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1) What coffee are you using?

2) When was it roasted?


3) How fine are you grinding? Pics?


4) Did you grind before brewing?
.

5) How hot is your water?



6) How long are you letting it sit?
1)The coffee is from Guatemala, washed and patio dried.


2) When was it roasted?

Not sure

3) How fine are you grinding? Pics?

They have grinding machine at Whole foods, I use the coarse setting

4) Did you grind before brewing?

I grind the whole beans at whole foods before I buy them.

5) How hot is your water?

195-200 degrees.

6) How long are you letting it sit?

10 minutes.
 

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1)The coffee is from Guatemala, washed and patio dried.
Origin is irrelevant, as pertains to this issue, but your next answer is what I was looking for. :)


2) When was it roasted?

Not sure
If it's roasted by Whole Foods, it's pretty fresh, which is key. If it was off the shelf (as opposed to out of the bins that they roast on site), it's not fresh. Coffee goes stale within a month (being generous here, 2-4 weeks is more like it); stale coffee brews crappy flavored coffee. Try to buy fresh roasted stuff that has the roast date on it. I wouldn't buy anything roasted more than a week prior to purchase, and use it within 2 weeks.

Now...if it was roasted by WF, out of the bin...it's fresh, but poorly roasted. Air roasters do not generally develop the coffee fully, and those roasters are pre-programmed, set and forget units, and to be frank, the results suck. WF in Los Angeles has Intelligentsia on the shelf. That's much better.

3) How fine are you grinding? Pics?

They have grinding machine at Whole foods, I use the coarse setting
This is a problem. Remember when I said coffee goes stale in 2-4 weeks? That's as whole bean. Whole beans = less surface area exposed to air, which means it stays fresh longer, less oxidation. When you pre-grind at the store, you are increasing the exposed surface area to oxidation, the delicate flavor oils and molecules get trashed, and your cup of coffee sucks.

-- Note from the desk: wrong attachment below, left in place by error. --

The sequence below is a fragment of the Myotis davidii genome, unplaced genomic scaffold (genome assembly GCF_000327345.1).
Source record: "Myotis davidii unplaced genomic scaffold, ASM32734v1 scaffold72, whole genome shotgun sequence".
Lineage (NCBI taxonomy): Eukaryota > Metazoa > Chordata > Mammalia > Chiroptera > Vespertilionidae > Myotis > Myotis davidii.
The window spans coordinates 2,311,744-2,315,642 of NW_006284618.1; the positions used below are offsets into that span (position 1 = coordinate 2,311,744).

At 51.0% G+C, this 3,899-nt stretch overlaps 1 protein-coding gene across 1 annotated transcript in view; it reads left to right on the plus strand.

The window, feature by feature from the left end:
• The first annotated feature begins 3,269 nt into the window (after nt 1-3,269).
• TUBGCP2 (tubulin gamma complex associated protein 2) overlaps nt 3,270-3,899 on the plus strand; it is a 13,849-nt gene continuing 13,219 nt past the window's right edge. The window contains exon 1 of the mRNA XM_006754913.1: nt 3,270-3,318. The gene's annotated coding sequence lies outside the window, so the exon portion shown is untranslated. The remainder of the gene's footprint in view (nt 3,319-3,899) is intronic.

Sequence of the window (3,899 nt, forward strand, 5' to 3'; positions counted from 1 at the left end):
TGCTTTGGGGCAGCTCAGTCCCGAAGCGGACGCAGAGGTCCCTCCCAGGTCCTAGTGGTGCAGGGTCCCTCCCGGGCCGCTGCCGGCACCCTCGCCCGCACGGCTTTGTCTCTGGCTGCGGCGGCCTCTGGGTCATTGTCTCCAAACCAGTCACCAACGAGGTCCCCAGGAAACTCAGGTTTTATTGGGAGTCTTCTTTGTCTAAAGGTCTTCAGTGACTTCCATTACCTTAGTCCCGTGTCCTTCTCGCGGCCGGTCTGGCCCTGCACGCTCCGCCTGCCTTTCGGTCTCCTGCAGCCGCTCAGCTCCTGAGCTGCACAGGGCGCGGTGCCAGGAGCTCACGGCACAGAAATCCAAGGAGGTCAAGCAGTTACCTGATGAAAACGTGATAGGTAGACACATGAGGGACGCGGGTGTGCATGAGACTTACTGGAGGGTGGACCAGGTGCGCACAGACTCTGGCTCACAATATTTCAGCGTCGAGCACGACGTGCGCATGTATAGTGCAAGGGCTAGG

Grinding before brewing is paramount. If you're really lazy, you can grind every 3 days MAX; after that, nearly anyone can taste the difference. So, buy this grinder stat:

Baratza Encore Conical Burr Coffee Grinder: Amazon.com: Kitchen & Dining

And enjoy fresh ground coffee.

4) Did you grind before brewing?

I grind the whole beans at whole foods before I buy them.
See above.

5) How hot is your water?

195-200 degrees.
Measured, or guestimated? Most people boil water, let it sit 30 sec, then pour. 212 degree water, after 30 sec, is like 210 degrees. In SoCal, it takes 4-6 minutes for 212 degree water to cool to 195-200. I use this:

http://www.amazon.com/Rattleware-7-Inch-Easy-Steam-S10/dp/B0016C4SXQ/ref=sr_1_5?s=home-garden&ie=UTF8&qid=1350832133&sr=1-5&keywords=barista+thermometer

6) How long are you letting it sit?

10 minutes.
Aside from the coffee issues detailed above, you are clearly grinding too coarse. WF's grinder settings may be way off; their French Press setting may be producing boulder-sized grinds, leading to extreme under-extraction. FP should require 3-4 minutes brew time, no more. So, when you buy the Baratza, start coarse, and slowly work your way down until it gets hard to depress the FP plunger, then back off a bit. After that, adjust to taste.

:) I really should become a vendor here, this is silly. But yeah, LA has lots of good coffee now: Handsome, Intelly, Verve, and yes, myself. :D